The Securities and Exchange Commission's ("SEC's") Office of Compliance Inspections and Examinations just posted its first issue of the "National Exam Risk Alert." In this inaugural edition, the SEC warns about the dangers of master/sub-account arrangements. Among the misuses of sub-accounts noted by the SEC, are
Although the federal regulator concedes that master/sub-accounts can be used for legitimate business purposes, the gist of the Alert is to note abusive practices facilitated by this structure. In highlighting the risks to broker-dealers offering master/sub-account trading models to customers, the SEC suggests a number of controls and procedures that would constitute better practices in terms of risk management and supervision.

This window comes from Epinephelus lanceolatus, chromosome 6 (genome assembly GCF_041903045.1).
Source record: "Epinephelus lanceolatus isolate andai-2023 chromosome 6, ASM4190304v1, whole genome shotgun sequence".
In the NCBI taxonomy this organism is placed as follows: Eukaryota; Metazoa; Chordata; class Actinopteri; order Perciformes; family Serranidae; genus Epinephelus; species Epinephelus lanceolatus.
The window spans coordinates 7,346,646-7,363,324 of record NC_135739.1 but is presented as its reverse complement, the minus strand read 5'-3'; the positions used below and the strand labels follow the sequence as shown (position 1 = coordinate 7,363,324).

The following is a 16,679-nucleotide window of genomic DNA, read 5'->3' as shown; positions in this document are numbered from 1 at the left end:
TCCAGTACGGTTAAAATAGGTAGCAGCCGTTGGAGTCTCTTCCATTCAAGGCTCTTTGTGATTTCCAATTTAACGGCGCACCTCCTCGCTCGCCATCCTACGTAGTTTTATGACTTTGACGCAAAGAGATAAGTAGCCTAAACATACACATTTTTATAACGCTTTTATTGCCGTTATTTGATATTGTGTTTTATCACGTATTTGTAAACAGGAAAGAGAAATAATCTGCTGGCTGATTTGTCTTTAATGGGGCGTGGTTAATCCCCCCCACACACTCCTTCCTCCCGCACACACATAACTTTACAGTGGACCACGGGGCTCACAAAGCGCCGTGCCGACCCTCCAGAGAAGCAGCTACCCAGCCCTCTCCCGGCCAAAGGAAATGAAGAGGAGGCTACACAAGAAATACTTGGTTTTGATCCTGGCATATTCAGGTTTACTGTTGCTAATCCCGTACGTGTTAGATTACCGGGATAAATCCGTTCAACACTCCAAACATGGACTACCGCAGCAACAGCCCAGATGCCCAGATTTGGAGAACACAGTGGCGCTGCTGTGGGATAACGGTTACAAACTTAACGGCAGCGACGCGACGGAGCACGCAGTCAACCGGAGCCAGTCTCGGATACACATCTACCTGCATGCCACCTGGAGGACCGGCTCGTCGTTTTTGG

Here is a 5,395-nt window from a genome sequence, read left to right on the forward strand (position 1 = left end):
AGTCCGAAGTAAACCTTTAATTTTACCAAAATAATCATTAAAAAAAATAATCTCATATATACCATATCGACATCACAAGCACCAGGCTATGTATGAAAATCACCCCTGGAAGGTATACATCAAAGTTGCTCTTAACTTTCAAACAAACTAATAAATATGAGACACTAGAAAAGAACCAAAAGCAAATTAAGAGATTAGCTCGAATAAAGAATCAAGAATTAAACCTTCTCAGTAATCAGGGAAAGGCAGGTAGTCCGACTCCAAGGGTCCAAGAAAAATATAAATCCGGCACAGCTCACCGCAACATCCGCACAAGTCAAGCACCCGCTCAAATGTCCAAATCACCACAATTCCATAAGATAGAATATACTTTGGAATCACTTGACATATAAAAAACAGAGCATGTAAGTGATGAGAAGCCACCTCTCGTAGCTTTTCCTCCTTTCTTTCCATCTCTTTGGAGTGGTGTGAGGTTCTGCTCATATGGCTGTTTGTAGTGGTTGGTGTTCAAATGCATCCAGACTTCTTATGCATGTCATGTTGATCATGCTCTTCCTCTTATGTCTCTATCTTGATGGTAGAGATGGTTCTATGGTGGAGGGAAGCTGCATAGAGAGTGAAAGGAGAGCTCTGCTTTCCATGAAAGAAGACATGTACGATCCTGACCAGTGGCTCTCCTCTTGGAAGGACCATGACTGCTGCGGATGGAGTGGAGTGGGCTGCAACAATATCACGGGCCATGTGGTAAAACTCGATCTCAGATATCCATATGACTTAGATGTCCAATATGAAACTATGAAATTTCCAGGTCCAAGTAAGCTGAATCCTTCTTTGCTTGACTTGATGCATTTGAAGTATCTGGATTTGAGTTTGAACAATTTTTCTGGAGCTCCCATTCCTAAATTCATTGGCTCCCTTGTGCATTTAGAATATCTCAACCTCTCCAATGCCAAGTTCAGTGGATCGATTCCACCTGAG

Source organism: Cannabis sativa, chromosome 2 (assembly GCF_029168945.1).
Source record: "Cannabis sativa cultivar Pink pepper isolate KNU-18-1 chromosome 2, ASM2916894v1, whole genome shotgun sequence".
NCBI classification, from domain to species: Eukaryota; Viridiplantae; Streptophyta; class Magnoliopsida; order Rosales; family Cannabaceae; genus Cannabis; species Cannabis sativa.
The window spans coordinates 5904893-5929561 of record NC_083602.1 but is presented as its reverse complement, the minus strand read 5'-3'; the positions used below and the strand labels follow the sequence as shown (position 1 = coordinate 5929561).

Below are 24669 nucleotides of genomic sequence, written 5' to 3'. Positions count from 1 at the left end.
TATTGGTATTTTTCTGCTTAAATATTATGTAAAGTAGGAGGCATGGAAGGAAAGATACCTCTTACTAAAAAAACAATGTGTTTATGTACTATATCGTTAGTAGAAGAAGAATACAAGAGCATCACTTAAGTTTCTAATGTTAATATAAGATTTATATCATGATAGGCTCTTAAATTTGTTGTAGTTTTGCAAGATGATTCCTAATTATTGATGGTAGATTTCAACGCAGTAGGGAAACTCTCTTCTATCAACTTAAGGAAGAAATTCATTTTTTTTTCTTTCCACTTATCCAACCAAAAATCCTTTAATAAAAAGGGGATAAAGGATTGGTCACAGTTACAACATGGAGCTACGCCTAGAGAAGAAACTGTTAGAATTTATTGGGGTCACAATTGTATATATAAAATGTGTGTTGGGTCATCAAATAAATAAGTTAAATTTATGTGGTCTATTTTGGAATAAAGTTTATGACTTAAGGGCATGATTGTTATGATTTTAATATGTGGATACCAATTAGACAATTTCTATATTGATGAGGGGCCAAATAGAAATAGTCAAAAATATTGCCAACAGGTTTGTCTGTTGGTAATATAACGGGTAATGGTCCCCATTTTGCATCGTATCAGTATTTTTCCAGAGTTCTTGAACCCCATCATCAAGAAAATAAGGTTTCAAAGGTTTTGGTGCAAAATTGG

SIDE BAR: The typical set-up for a master/sub-account trading model involves an initiating customer (often a limited liability entity), who opens the Master Account. Thereafter, the accommodating broker-dealer will establish a number of requested sub-accounts, typically earmarked for specific trading strategies and/or specific traders. Master Accounts opened by Eastern European clients or for use in Day- or High-Frequency-Trading have been cited in several regulatory and criminal investigations.
Given the relatively high-profile nature of this Alert, it's likely that the SEC is preparing to announce a number of high-profile cases against entities and individuals involved with the improper use of Master/Sub-Accounts. It would be unusual for the SEC to highlight these practices, particularly through the launch of a new online bulletin, without also having an ulterior motive - namely, to set the stage for a regulatory sweep or joint-task-force cases. We'll have to see what the near future brings, but I"m guessing that something's up here.